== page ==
The chief of the Seneca-Cayuga Tribe is asking members to ignore a planned re-convening of the tribe's general council set for 2 p.m. Sunday, advising that the meeting is not valid and defies a court order issued a week ago by the tribe's district judge.
More than 200 tribal members disagree and, according to a taped video recording of a Nov. 10 special meeting of the tribe's general council, stood to their feet and used Robert's Rules of Order to take control of tribal business, censure the chief, empower the second chief and exercise their constitutional power as the tribe's “supreme governing body.”
When Spicer emerged from Saturday's meeting he said it was a repeat of the June council meeting when Second Chief Katie Birdsong picked up the gavel and continued a meeting that had been officially adjourned. Birdsong then, too, presided as the general council voted to remove the tribe's grievance committee, seat a new committee and address grievances filed against Spicer. Her actions were later deemed futile as the Court of Indian Offenses ruled that the meeting was properly adjourned before Birdsong picked up the gavel, rendering all the subsequent actions invalid.
“This will end up back in court,” Spicer said. “It is the same thing all over again.”
Others say Saturday's meeting was similar in design, but that the general council, this time around, came prepared with a better understanding of Robert's Rules of Order and the knowledge that the group can collectively appeal a ruling of the chairman (Spicer) when it appears that he is obstructing the will of the assembly.
“Chief Spicer, in the past, has used Robert's Rules of Order as a shield against his tribal members at meetings and obstructed their ability to present business that he doesn't approve, such as his removal,” said Scott Edwards, attorney for Seneca-Cayuga secretary/treasurer Kay Crow-Ellison. “Thanks to Ray Rogers, a tribal elder, tribal members have learned how to use the rules to take control of a meeting in an orderly manner and conduct the essential business of the tribe when the chief refuses to do his duty.”
Attorneys for the tribe, however, say that last Saturday's stand was illegal and held in defiance of a Nov. 9 court order issued by Seneca-Cayuga District Court Judge Karl Jones.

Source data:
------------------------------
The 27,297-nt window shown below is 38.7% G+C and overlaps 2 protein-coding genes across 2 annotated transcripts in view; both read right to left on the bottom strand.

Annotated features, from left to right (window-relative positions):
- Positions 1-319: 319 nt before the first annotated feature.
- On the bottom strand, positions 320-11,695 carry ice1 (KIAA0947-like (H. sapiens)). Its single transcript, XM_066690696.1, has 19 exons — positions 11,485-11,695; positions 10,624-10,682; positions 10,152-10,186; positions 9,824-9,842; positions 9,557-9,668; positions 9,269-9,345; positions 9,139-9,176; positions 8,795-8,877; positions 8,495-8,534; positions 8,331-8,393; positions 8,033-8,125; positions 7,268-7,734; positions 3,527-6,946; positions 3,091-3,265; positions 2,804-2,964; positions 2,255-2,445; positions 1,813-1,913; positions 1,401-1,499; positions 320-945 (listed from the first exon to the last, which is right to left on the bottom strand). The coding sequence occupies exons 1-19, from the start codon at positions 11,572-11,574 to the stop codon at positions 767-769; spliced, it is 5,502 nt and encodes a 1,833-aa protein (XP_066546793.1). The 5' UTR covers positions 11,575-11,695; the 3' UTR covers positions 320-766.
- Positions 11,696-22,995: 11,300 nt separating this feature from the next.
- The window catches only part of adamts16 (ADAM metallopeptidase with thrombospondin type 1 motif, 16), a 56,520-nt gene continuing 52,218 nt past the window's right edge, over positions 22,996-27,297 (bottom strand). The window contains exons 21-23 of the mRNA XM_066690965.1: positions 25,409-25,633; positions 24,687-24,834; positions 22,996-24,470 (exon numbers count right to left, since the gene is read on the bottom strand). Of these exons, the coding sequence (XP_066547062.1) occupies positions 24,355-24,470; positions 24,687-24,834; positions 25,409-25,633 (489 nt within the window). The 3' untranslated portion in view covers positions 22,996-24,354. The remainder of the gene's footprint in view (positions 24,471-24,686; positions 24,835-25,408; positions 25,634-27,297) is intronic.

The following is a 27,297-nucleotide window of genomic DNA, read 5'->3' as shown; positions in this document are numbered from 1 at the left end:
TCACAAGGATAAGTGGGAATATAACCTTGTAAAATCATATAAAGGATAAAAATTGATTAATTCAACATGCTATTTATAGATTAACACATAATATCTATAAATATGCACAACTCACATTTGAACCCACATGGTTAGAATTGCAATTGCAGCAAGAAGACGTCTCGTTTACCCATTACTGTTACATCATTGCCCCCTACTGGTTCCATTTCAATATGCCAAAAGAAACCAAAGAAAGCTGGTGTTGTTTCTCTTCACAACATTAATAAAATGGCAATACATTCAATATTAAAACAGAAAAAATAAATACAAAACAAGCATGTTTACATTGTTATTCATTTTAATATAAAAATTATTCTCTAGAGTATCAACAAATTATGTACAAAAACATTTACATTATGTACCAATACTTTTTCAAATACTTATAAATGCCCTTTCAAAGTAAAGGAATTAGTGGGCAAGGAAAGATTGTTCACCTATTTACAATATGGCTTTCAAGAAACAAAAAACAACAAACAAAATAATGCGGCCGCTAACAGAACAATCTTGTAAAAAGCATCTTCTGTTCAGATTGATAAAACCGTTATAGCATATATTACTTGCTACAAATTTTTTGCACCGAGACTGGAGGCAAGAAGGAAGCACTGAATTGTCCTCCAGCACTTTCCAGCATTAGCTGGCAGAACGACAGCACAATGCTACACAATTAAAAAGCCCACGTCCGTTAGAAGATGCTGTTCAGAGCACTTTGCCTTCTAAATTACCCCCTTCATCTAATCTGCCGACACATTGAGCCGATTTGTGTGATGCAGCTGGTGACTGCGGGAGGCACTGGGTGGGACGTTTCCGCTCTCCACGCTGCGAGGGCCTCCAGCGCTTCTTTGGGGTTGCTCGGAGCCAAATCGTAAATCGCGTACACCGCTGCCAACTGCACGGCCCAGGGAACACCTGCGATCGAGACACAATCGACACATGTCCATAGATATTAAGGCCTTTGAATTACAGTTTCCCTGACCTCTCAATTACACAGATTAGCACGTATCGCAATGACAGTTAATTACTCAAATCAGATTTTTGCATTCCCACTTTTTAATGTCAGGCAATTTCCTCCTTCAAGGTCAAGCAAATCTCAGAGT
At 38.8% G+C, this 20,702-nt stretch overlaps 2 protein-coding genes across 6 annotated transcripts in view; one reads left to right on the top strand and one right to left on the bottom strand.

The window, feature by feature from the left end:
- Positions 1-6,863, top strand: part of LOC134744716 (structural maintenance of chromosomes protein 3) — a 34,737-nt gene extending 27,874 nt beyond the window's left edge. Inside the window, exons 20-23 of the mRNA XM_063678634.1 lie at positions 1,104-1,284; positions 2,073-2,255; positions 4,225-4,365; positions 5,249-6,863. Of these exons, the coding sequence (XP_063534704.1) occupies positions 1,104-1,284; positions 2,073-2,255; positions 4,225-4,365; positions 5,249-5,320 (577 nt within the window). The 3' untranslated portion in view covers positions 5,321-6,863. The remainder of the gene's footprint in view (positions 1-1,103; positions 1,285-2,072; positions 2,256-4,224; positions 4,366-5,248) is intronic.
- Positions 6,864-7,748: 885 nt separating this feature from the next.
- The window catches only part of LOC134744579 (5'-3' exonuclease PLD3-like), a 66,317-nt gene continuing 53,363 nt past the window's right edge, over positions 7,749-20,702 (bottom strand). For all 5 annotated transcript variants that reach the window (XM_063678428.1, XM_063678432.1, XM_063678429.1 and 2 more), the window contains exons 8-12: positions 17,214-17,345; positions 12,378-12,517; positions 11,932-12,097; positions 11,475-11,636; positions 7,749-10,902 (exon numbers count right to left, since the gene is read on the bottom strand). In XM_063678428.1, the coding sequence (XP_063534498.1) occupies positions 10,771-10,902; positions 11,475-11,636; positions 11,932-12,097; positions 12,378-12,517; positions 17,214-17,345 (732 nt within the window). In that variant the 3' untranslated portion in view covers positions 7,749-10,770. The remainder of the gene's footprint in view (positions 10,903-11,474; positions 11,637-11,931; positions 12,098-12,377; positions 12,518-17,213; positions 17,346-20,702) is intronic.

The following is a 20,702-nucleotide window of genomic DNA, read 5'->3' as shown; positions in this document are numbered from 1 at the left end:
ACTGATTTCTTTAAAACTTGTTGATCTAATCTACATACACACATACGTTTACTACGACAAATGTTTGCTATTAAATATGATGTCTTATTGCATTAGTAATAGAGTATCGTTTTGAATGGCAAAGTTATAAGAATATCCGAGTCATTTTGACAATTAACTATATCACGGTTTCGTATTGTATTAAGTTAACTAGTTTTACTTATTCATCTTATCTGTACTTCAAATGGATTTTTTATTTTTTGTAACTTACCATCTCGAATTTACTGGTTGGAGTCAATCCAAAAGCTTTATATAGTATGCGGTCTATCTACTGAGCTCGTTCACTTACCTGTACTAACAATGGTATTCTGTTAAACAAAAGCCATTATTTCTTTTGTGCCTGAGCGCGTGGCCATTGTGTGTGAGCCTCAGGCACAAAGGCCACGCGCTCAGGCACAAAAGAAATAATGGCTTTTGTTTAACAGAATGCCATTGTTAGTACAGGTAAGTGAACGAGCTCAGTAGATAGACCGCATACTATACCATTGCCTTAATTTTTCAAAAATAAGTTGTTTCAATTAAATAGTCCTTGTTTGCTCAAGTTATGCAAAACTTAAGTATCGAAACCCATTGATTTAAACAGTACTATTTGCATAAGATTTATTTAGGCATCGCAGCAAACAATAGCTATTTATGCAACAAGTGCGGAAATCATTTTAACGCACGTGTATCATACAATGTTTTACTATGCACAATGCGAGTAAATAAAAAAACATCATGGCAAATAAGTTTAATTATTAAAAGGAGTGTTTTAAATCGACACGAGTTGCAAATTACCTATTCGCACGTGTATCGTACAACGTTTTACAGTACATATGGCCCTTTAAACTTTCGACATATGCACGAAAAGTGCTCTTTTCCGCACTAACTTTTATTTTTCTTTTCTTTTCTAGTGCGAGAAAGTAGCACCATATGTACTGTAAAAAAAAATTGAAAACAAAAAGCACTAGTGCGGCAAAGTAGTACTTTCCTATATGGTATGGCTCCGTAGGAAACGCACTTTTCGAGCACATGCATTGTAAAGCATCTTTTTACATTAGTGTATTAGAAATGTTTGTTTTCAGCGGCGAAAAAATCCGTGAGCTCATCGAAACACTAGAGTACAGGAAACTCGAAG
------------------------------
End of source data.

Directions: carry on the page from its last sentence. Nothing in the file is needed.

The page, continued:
Jones' order stated that Saturday's meeting was limited to the discussion of a single agenda item - to discuss the the authority and funding of the tribe's claims committee.
“The call for a special general council (held Nov. 10) did not provide that other business may be presented,” Jones wrote in his order. “Therefore, under Article III, Section 3, of the tribe's by-laws, no other business can be transacted except for the object stated in the call. The decision to include or exclude an opportunity to present ‘other business' in a call for special general council is a matter for the sole discretion of the chief.”
The opposition argues that the tribe's constitution provides Ellison with the responsibility of setting the order of business for the general council meeting as directed by the chief or the business committee or when 30 or more tribal members petition for an agenda.
“Other business” taken up on Saturday led to several actions by the general council including the removal of the grievance committee, seating of a new grievance committee, dismissing three law firms employed by the tribe, giving exclusive authority regarding the gaming charter to the general council, voting to pay attorney fees owed to Dale Warner, Douglas Pewitt, John Ghostbear, Pamela Ireland, William Norman and Scott Edwards, dismissing lawsuits brought by the business committee against tribal members, elected officials and their attorneys, restoring the claims committee, restoring the authority of Birdsong and Ellison, rescinding 33 business committee resolutions considered to be “detrimental” to the business of the tribe and in violation of the constitution, and establishing a quarterly meeting schedule for the general council.
For her role in what is described as an “intentional and wanton defiance” of Jones' order and the issuance of correspondence relating to general council action taken last week, Spicer is proposing Ellison's suspension and suggests she be fined $10,000 as a consequence for her actions.
In the meantime, Ellison and her fellow tribal leaders are preparing for Sunday's reconvening of the general council and a scheduled meeting of the grievance committee to hear grievances served on Spicer.
Spicer said in a Nov. 15 advertisement in the News-Record that the hearing is not valid.
“For your own safety, you should not attempt to attend this meeting,” Spicer wrote to tribal members.
“This appears to be a threat by Chief Spicer directed toward people who plan to attend the Nov. 18, 2007, meeting to oust him,” Edwards said. “Second Chief Birdsong has made arrangements for the Bureau of Indian Affairs law enforcement to be present to prevent Chief Spicer or his newly formed security team from interfering with or causing harm to tribal members at the meeting.”